Red Hot Russians # 1
By: Elizabeth Harmon
Releasing February 2, 2015
A scandal-plagued American figure skater's last chance at gold means pairing up with Russia's sexiest male skater...who happens to be the first man she ever loved.
"The Cutting Edge" with a Russian twist.
American pairs figure skater Carrie Parker’s Winter Games dreams were dashed when her philandering partner caused one of the greatest scandals in skating history. Blacklisted from competing in America, her career is over…until she receives a mysterious invitation and is reunited with the most infuriating, talented—and handsome—skater she’s ever met.
Russian champion Anton Belikov knows sacrifice. He gave up a normal life and any hope of a meaningful relationship to pursue his dream. And he’s come close—with a silver medal already under his belt, the next stop is the gold. All he needs is a partner. While he’s never forgotten the young American skater he seduced one long-ago night in Amsterdam, he never expected to see her again…never mind skate with her.
When what starts as a publicity stunt grows into something real between them, Carrie and Anton’s partnership will test their loyalties to family, country, and each other. With only a few months to train for the competition of a lifetime, can they master technique and their emotions, or will they lose their footing and fall victim to the heartaches of their pasts?
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This is it…I’m going to die.
Carrie clutched the back of the sticky vinyl seat and braced for the end. She hadn’t imagined she’d meet it speeding down a Moscow highway in a small, vomit-scented taxicab.
“Slow down!” she shouted, but it was useless. The driver spoke almost no English. She knew three words of Russian. Desperately, she tried to remember one. “Pozhalujsta! Please! Slow! Gooo sloooow!” She gestured with raised, outstretched hands.
The driver glanced back. “Chto?”
Thank God, he’d understood. “Yes! Slow!”
Instead, she was thrown back against the seat as he darted into a tiny gap between an 18-wheeler and a sinister, black Lexus SUV with tinted windows. The Lexus honked its displeasure. Wind whipped through the open windows, blowing her hair into her eyes and mouth. As they rocketed past the warehouses, office buildings and apartment blocks that lined Kashirskoe Highway, Norman Greenbaum’s “Spirit in the Sky” blasted from the rear speakers.
“When I die and they lay me to rest…”
Nice music. What was next, Death Cab for Cutie? From behind, a shadow loomed. She turned to see the Lexus bearing down.
The cabdriver saw it too. Yelling, he gestured out the window with a raised middle finger and shot back into the center lane, just missing the front bumper of a cement mixer. More horns honked. She yelped and covered her eyes. It was best not to look.
She could have waited for a legitimate cab, but her flight landed late, Customs took forever and the line at the taxi-booking desk inched forward at a glacial pace. When two German-speaking business types left the official line and gravitated toward the motley fleet of private cabs parked outside, she’d followed. The driver, a friendly guy in a faded Beatles T-shirt and Yankees cap, promised in very broken English to get her downtown by 3:00, or 15:00 as it was known here, no problem.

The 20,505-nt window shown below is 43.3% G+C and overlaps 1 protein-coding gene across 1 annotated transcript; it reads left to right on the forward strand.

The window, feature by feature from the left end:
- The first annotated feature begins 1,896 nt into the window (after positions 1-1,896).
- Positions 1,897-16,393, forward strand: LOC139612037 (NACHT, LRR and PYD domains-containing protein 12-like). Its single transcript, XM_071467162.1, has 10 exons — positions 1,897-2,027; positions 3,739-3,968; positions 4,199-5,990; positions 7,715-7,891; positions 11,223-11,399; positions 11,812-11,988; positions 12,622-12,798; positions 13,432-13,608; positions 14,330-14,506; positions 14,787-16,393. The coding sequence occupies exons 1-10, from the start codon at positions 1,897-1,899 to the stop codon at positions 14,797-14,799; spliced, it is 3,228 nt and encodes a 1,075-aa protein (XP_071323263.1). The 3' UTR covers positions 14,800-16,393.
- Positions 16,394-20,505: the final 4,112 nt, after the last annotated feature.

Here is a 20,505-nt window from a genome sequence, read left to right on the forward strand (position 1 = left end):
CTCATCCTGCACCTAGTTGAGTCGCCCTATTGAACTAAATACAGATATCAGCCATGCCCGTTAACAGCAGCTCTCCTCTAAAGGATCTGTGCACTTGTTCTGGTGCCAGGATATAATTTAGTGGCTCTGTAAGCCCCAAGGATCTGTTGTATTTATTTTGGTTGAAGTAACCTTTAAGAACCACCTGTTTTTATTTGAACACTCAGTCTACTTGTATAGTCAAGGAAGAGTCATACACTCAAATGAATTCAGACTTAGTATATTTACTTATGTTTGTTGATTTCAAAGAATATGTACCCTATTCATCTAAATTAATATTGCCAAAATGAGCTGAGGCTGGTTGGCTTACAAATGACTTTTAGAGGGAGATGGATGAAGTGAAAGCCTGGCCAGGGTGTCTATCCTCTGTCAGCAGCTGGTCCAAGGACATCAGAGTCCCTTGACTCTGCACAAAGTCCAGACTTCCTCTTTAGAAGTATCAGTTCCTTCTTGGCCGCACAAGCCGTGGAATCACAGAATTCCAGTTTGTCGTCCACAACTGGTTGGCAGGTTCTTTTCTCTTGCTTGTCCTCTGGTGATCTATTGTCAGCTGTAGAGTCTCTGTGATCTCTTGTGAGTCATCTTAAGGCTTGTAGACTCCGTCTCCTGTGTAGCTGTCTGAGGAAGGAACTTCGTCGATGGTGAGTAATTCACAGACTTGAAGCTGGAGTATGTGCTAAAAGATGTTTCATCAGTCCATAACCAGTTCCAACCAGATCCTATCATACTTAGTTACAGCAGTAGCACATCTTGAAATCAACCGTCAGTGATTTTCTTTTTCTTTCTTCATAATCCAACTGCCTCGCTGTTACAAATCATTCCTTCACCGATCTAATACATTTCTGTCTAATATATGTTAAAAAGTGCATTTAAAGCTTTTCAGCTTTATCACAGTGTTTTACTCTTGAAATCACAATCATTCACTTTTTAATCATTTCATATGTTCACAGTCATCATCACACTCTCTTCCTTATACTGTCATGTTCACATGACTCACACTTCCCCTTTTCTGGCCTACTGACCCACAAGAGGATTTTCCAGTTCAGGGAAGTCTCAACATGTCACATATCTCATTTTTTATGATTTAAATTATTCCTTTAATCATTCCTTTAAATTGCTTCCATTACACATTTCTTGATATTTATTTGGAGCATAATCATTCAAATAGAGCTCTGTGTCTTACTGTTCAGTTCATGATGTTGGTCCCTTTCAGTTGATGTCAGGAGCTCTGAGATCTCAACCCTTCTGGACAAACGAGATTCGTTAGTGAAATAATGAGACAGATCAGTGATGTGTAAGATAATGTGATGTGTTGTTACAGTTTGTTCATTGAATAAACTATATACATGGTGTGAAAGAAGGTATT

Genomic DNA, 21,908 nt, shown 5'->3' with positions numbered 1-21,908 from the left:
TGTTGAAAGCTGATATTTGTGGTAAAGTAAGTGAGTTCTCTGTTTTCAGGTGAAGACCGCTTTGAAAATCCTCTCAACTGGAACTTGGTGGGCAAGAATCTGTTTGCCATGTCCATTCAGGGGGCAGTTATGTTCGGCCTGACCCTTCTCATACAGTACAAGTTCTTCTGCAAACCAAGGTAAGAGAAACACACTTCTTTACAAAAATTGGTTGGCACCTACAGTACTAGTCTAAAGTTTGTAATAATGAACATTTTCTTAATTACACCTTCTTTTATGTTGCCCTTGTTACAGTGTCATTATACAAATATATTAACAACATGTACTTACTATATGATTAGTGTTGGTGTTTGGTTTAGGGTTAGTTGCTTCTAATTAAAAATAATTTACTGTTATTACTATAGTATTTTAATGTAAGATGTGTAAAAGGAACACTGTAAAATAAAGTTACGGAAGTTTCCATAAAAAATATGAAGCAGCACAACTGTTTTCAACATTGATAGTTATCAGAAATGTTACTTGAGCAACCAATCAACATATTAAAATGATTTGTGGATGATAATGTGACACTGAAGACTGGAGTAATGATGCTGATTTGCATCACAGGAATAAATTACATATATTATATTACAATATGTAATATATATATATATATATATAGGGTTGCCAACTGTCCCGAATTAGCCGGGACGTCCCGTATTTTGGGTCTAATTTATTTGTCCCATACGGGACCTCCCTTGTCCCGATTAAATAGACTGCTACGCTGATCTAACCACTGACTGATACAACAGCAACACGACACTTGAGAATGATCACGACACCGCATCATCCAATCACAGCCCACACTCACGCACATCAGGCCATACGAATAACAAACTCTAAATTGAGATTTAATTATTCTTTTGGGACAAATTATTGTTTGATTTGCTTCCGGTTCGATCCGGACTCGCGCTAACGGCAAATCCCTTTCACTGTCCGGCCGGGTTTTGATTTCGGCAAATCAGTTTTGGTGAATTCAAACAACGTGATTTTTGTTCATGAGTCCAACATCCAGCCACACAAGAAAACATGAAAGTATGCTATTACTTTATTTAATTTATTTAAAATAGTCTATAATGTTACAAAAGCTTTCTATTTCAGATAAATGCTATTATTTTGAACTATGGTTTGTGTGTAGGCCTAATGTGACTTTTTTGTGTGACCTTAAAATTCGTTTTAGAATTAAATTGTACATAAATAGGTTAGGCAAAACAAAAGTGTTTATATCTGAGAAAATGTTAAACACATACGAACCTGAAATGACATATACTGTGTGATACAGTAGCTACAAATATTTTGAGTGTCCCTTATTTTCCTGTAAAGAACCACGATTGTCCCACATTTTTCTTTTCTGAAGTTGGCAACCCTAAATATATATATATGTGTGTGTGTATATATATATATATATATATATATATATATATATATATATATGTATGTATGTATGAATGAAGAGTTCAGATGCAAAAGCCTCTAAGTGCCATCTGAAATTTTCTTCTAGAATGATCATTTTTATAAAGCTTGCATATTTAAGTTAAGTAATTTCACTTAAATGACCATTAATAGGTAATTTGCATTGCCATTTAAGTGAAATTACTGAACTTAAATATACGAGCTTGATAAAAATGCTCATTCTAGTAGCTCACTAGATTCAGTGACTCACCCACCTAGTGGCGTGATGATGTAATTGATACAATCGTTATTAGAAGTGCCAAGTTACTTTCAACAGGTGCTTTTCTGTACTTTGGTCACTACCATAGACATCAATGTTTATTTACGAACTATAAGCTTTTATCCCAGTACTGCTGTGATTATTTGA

She should have mentioned that alive would be nice too.
She was rocked by another wild swerve, followed by more horns and Russian swear words. Then, the cab slowed. She peeked between her fingers. They were on an exit ramp. The tense knot between her shoulders relaxed, and she glanced at her watch. Two forty-five. Miraculously, she’d survived, and was right on time to meet her new coach.
A little smile tugged at her lips. For the first time in a long time, things were looking up. They parked in front of an old red brick building in an industrial area near a river. A concrete medallion of a hammer and sickle loomed above the door, but the geranium-filled urns flanking the front steps were a nice touch.
The driver turned in his seat and tugged his ragged ballcap, ready for his fare. Carrie reached into her purse, her fingers brushed against the clasp of her wallet. At the airport, they’d agreed on one hundred U.S. dollars, but that was before he’d almost killed her. She shifted her gaze from his expectant, gap-toothed smile, to the dirty windshield. The peeling dashboard. The items attached to the sun visor with rubber bands. A pencil and notepad. A packet of tissues. School photos of two little girls.
The driver pointed to the pictures and his smile grew wider. “Moi docheri.”
His daughters. The pride in his voice required no translation. This man supported a family with his beat-up, smelly taxi. She counted out five twenties, and added an extra as a tip. “Spasibo,” she said. A Southern girl always knew the words for please and thank you.
As the driver carted her bags inside, she reread Galina Borisova’s email, shaking her head in wonder. American skating had shunned her, fans had turned their backs, yet here was the official paperwork confirming that someone—a Russian coach of all people—still thought Carrie was worthy of her time.